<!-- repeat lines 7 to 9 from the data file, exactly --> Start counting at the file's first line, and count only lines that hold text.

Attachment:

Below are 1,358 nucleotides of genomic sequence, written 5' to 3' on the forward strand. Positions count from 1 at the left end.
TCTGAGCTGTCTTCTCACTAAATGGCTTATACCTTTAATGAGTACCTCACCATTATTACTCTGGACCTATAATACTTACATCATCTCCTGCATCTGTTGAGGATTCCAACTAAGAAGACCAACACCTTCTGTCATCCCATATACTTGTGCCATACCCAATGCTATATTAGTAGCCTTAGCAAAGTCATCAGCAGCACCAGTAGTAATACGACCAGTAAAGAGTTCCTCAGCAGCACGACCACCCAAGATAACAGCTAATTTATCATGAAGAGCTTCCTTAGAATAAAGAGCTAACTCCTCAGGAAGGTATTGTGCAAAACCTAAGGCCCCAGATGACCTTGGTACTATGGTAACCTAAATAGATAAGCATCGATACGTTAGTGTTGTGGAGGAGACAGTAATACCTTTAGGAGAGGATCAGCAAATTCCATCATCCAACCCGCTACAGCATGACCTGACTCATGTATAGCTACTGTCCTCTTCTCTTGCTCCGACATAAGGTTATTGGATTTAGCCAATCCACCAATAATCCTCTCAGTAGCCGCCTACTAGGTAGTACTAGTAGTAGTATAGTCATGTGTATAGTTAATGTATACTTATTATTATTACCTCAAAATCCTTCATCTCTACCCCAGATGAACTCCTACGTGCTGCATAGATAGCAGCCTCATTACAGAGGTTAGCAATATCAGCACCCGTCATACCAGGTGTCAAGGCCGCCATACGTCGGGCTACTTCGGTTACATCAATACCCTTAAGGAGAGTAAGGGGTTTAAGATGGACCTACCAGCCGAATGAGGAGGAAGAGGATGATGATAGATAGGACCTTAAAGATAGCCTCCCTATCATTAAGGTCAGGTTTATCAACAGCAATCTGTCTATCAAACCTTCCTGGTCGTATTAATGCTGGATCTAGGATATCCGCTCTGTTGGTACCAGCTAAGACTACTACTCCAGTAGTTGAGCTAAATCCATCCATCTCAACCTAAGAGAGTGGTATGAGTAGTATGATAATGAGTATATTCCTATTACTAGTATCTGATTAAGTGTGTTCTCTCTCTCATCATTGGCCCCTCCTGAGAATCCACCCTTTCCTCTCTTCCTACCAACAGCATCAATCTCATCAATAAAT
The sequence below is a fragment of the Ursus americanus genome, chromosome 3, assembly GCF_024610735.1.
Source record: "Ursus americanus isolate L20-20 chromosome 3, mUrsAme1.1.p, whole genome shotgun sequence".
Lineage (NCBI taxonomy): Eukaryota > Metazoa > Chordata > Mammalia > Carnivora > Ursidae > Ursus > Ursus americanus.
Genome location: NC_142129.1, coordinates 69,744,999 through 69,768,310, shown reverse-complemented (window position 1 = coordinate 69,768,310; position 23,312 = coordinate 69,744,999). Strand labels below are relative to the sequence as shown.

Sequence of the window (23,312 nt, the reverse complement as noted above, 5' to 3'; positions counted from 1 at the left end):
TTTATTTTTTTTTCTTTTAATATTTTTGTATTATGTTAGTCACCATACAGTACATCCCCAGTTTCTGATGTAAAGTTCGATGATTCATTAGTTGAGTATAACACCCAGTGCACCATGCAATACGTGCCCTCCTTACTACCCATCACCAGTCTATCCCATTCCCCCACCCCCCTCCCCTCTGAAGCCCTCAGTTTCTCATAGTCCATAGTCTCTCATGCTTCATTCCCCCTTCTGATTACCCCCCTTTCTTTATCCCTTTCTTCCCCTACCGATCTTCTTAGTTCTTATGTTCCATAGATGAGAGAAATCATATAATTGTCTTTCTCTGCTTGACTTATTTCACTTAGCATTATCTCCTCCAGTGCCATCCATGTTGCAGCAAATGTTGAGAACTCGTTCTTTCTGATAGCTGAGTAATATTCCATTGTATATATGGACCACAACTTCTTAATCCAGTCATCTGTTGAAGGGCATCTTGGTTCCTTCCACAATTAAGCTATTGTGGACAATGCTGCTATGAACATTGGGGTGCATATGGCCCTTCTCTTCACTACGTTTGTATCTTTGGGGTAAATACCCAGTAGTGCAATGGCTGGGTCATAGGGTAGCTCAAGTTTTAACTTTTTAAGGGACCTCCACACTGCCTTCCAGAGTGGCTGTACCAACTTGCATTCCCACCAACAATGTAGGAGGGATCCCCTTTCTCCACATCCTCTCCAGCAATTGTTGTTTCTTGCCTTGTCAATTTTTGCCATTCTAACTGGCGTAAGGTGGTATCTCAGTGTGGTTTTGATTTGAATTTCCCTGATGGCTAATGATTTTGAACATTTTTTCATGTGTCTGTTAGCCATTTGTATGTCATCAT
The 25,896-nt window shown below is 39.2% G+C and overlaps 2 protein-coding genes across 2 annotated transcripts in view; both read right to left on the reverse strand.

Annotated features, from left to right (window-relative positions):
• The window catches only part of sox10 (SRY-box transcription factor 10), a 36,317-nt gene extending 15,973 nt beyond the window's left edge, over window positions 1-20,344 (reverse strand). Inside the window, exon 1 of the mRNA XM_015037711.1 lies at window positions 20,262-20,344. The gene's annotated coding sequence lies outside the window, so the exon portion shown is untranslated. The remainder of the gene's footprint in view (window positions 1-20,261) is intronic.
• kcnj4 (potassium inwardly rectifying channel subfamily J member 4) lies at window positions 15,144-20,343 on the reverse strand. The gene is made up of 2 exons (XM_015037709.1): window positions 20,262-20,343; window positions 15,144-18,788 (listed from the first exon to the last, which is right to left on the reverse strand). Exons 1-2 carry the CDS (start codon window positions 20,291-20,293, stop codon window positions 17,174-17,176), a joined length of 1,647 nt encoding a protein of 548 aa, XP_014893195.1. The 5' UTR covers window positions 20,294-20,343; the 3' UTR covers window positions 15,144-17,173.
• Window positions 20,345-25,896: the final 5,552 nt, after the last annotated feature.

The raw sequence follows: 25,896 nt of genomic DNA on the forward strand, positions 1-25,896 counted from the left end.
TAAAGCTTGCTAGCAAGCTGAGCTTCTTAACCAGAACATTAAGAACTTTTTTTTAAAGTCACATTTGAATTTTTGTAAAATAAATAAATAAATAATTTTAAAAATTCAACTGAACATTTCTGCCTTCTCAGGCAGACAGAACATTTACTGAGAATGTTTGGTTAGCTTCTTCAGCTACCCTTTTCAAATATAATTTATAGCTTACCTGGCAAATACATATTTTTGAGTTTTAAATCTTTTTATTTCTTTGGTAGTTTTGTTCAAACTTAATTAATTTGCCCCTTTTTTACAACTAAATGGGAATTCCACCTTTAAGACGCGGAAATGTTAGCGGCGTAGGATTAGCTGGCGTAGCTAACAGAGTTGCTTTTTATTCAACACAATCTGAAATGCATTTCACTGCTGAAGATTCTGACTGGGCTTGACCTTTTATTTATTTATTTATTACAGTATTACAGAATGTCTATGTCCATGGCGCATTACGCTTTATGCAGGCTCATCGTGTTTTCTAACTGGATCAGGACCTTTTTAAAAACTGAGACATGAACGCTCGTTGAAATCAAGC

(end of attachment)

Sequence of the window (23,312 nt, the reverse complement as noted above, 5' to 3'; positions counted from 1 at the left end):
TTTATTTTTTTTTCTTTTAATATTTTTGTATTATGTTAGTCACCATACAGTACATCCCCAGTTTCTGATGTAAAGTTCGATGATTCATTAGTTGAGTATAACACCCAGTGCACCATGCAATACGTGCCCTCCTTACTACCCATCACCAGTCTATCCCATTCCCCCACCCCCCTCCCCTCTGAAGCCCTCAGTTTCTCATAGTCCATAGTCTCTCATGCTTCATTCCCCCTTCTGATTACCCCCCTTTCTTTATCCCTTTCTTCCCCTACCGATCTTCTTAGTTCTTATGTTCCATAGATGAGAGAAATCATATAATTGTCTTTCTCTGCTTGACTTATTTCACTTAGCATTATCTCCTCCAGTGCCATCCATGTTGCAGCAAATGTTGAGAACTCGTTCTTTCTGATAGCTGAGTAATATTCCATTGTATATATGGACCACAACTTCTTAATCCAGTCATCTGTTGAAGGGCATCTTGGTTCCTTCCACAATTAAGCTATTGTGGACAATGCTGCTATGAACATTGGGGTGCATATGGCCCTTCTCTTCACTACGTTTGTATCTTTGGGGTAAATACCCAGTAGTGCAATGGCTGGGTCATAGGGTAGCTCAAGTTTTAACTTTTTAAGGGACCTCCACACTGCCTTCCAGAGTGGCTGTACCAACTTGCATTCCCACCAACAATGTAGGAGGGATCCCCTTTCTCCACATCCTCTCCAGCAATTGTTGTTTCTTGCCTTGTCAATTTTTGCCATTCTAACTGGCGTAAGGTGGTATCTCAGTGTGGTTTTGATTTGAATTTCCCTGATGGCTAATGATTTTGAACATTTTTTCATGTGTCTGTTAGCCATTTGTATGTCATCAT
The 25,896-nt window shown below is 39.2% G+C and overlaps 2 protein-coding genes across 2 annotated transcripts in view; both read right to left on the reverse strand.